CCAD Leaps Ahead With Two Process Improvement Team Excellence Awards

by Brigitte Rox, CCAD Public Affairs

Under Secretary of the Army, Patrick J. Murphy, (far left) with CCAD representatives (left to right) Mark Wagner, Pamela Janek, Eric Andreas, and SGM Louis Felicioni at the Pentagon, Hall of Heroes, 2015 Army Lean Six Sigma Excellence Awards Ceremony. Photo by SPC Trevor Wiegel (RELEASED)

CORPUS CHRISTI, TX (October 7, 2016) -- When it comes to reducing cost, Corpus Christi Army Depot (CCAD) delivers. The Depot won two of the ten 2015 Army Lean Six Sigma (LSS) Excellence Awards at a ceremony held at the Pentagon, Wednesday, Sept. 14.

Under Secretary of the Army Patrick J. Murphy presided over the awards ceremony for the Army Lean Six Sigma Excellence Awards Program (LEAP) and called to attention the significance of the top cost effective projects to the Army.

Murphy said that of the 1,374 projects submitted for consideration, the ten projects chosen as winners yielded some $1.1 billion in cost savings to the Army.

Today, he said, the operations tempo for the Army is still high, adding, "[But] we are going to have to do more with less," he told Lean and Six Sigma practitioners who attended the awards ceremony. "What you are doing to do more with less, and what you are doing to lead by example -- is just awesome."

No other organization in the industrial base has a workforce quite like CCAD’s. When they work as a team, some amazing things can happen.

The Depot took home two Process Improvement Project Team Excellence Awards (PIPTEA) at the Non-Enterprise Level. The two teams were recognized locally by Depot leaders during an award presentation, Sept. 22.

Improving the Internal Product Quality Deficiency Reporting Process

One team found their big win out of a need to minimize lost revenue in credited material that stemmed from inaccuracies in the internal product quality deficiency reporting (PQDR) process.

This Green Belt project brought together a team of specialists who dedicated 17 months to a solution.

They focused on the PQDR process standards to ensure the best methods and expectations were consistently applied across the board. They standardized the roles, responsibilities, and performance requirements within the entire process.

This improved the reporting accuracy and visibility of PQDRs to 98% and reduced associated revenue losses by 90%, generating more than $7 million in cost benefits over the next three years.

Saving Time and Money Repairing AH-64 Gun Turret Flanges

The Army’s current fiscal climate affects not only the amount of funding certain programs receive, it also pushes existing programs and capabilities to their limits. In situations where the organic industrial base is capped on its resources, it comes down to the ingenuity and collaboration of the total team to ensure Army readiness.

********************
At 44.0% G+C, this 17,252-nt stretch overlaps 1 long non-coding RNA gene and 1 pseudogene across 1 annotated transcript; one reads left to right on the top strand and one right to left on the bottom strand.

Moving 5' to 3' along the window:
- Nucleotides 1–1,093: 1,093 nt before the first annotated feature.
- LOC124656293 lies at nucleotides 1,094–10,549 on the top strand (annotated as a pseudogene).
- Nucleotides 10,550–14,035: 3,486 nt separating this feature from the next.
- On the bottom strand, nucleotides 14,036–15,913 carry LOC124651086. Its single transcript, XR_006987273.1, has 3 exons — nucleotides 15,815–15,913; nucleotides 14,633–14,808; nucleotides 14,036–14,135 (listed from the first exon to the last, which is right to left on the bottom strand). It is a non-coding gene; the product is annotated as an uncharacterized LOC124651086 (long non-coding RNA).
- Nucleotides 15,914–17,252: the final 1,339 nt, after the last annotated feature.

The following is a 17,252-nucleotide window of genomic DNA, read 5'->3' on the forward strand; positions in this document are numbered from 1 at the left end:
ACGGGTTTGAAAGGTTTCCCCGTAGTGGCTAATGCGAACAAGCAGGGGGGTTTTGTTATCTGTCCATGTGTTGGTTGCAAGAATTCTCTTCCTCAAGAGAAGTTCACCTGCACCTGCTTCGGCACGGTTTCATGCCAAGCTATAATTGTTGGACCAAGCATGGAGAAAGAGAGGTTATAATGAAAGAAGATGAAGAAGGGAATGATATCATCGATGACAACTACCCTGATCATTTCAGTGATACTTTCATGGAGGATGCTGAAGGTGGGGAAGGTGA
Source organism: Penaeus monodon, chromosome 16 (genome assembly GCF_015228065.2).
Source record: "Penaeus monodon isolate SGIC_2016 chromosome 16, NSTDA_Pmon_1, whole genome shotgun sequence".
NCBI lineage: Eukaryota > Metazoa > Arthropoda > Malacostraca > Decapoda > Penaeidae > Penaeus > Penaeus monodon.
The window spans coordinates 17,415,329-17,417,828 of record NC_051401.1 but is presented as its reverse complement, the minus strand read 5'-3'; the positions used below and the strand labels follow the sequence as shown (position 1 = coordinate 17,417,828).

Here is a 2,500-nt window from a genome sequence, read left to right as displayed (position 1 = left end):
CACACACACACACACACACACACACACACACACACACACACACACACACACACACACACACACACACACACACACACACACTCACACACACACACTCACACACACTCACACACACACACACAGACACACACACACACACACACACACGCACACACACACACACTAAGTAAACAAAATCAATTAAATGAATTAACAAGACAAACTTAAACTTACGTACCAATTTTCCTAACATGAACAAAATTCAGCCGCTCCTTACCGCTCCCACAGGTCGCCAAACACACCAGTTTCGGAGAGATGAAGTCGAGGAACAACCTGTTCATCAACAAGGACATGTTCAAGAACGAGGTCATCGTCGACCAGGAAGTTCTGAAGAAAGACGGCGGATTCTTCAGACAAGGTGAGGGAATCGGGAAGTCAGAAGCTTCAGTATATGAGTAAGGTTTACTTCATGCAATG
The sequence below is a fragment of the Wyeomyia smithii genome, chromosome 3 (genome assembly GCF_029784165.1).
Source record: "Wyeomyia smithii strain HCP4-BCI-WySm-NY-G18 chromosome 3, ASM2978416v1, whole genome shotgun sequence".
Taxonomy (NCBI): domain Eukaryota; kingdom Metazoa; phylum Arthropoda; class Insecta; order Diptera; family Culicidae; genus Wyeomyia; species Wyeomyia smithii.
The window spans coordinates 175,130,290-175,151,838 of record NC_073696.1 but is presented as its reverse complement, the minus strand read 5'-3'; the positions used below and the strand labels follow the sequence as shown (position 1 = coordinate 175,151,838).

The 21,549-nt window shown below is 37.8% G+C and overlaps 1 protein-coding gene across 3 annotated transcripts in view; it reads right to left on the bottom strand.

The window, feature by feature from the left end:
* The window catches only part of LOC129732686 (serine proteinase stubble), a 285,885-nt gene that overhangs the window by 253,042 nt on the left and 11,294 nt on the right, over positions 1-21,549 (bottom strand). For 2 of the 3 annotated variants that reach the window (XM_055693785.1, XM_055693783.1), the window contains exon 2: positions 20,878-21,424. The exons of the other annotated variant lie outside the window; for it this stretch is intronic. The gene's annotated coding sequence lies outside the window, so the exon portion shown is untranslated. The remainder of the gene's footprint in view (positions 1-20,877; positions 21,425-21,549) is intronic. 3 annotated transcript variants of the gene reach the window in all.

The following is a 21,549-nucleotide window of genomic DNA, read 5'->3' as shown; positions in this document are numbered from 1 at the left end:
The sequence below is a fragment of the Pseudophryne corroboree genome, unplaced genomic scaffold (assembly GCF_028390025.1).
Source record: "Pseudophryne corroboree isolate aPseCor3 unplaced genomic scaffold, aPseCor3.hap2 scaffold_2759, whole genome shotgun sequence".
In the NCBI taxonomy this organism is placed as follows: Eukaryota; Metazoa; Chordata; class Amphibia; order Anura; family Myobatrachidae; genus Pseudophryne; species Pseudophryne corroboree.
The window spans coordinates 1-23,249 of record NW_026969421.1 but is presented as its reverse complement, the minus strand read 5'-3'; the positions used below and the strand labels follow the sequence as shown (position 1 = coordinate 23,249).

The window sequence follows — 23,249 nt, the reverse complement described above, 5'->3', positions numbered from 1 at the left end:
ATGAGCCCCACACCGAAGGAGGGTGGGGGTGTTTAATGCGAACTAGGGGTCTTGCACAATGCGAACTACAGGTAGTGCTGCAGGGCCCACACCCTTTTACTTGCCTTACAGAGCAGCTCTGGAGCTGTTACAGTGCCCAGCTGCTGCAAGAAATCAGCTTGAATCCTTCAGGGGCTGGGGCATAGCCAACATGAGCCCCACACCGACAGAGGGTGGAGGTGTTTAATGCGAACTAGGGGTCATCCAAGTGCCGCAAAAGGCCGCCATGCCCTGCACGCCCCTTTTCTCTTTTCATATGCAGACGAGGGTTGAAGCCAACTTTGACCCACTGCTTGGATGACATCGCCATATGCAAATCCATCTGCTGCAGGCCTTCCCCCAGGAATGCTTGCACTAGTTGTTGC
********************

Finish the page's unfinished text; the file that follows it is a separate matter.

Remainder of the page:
When one team received an AH-64 Apache with gun mount pad damage, it was faced with a lengthy and tedious standard repair process and the need for a laser alignment fixture limited for high-priority work.

They had to find another way.

That’s when the team met with Boeing and the US Army Aviation and Missile Research, Development and Engineering Center, Engineering Directorate, to develop an alternate structural repair process through a locally developed maintenance engineering change.

The team endured 14 months of hard work to achieve an alternate AH-64 Apache repair process that is 545 days faster with a cost benefit of $9.2 million to-date.

Excellence as CCAD Standard

Though these two projects were recognized at the Pentagon, individuals and teams across CCAD continue to step up time and time again to demonstrate excellence in professionalism and process improvement. In FY15, 63 Lean Six Sigma projects achieved $41.4 million in financial benefits. Every day, the LSS Black Belts are approached by employees with suggestions for process improvements and a desire to learn more through LSS training. It is from the shop floor level that more projects will continue to be validated as more savings and efficiencies are discovered every day.

These efficiencies are more than a trend at CCAD. It is the reality of modern defense sustainment. The Depot has the talent and ingenuity from the patriots and professionals of our Nation.

One CCAD team won an Army’s Lean Six Sigma Project Team Award for its improvement project on the AH-64 Apache gun turret flange repair process, saving $6.9 million, reducing labor costs by 89 percent and decreasing process lead time by 78 percent. Photo by Ervey Martinez (RELEASED)

COL Allan H Lanceta makes his first speech as CCAD commander.

Another CCAD team won Army’s Lean Six Sigma Project Team Award for streamlining the product quality deficiency report process, saving $7 million over three years and reducing defects from 57 percent to 10 percent. Photo by Ervey Martinez (RELEASED)


Designated a Center of Industrial and Technical Excellence for rotary wing aircraft, Corpus Christi Army Depot ensures aviation readiness through overhaul, repair, modification, retrofit, testing, recapitalization, and modernization of helicopters, engines and components. This effort includes world-wide on-site field maintenance teams, analytical crash investigations and chemical material process facilities. CCAD serves as a depot training base for active duty Army, National Guard, and reserve units. CCAD, as South Texas' largest industrial employer, employs more than 5500 personnel and contractors providing an overall economic impact of more than $1.14 Billon to the local community.